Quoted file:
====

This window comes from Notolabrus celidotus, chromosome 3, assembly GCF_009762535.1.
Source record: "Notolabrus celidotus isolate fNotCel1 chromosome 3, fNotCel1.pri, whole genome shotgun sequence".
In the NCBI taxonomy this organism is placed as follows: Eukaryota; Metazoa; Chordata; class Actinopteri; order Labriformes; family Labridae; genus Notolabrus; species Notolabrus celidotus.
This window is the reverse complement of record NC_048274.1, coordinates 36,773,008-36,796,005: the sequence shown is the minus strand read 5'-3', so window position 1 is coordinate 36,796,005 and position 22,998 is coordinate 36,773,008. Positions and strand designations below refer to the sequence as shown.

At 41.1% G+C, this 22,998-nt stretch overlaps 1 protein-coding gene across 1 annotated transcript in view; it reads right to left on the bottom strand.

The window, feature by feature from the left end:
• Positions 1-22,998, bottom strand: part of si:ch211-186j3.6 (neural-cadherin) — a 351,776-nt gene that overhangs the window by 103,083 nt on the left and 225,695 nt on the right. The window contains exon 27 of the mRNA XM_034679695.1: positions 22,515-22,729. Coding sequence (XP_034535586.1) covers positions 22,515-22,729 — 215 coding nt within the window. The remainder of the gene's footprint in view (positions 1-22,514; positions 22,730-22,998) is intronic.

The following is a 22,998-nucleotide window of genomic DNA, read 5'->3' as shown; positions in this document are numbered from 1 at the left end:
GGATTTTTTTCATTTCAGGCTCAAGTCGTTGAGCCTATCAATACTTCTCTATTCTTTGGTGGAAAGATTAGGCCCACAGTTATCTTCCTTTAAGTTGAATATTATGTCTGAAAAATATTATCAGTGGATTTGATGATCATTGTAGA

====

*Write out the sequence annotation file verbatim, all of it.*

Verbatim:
This window comes from Notolabrus celidotus, chromosome 3, assembly GCF_009762535.1.
Source record: "Notolabrus celidotus isolate fNotCel1 chromosome 3, fNotCel1.pri, whole genome shotgun sequence".
In the NCBI taxonomy this organism is placed as follows: Eukaryota; Metazoa; Chordata; class Actinopteri; order Labriformes; family Labridae; genus Notolabrus; species Notolabrus celidotus.
This window is the reverse complement of record NC_048274.1, coordinates 36,773,008-36,796,005: the sequence shown is the minus strand read 5'-3', so window position 1 is coordinate 36,796,005 and position 22,998 is coordinate 36,773,008. Positions and strand designations below refer to the sequence as shown.

At 41.1% G+C, this 22,998-nt stretch overlaps 1 protein-coding gene across 1 annotated transcript in view; it reads right to left on the bottom strand.

The window, feature by feature from the left end:
• Positions 1-22,998, bottom strand: part of si:ch211-186j3.6 (neural-cadherin) — a 351,776-nt gene that overhangs the window by 103,083 nt on the left and 225,695 nt on the right. The window contains exon 27 of the mRNA XM_034679695.1: positions 22,515-22,729. Coding sequence (XP_034535586.1) covers positions 22,515-22,729 — 215 coding nt within the window. The remainder of the gene's footprint in view (positions 1-22,514; positions 22,730-22,998) is intronic.

The following is a 22,998-nucleotide window of genomic DNA, read 5'->3' as shown; positions in this document are numbered from 1 at the left end:
GGATTTTTTTCATTTCAGGCTCAAGTCGTTGAGCCTATCAATACTTCTCTATTCTTTGGTGGAAAGATTAGGCCCACAGTTATCTTCCTTTAAGTTGAATATTATGTCTGAAAAATATTATCAGTGGATTTGATGATCATTGTAGA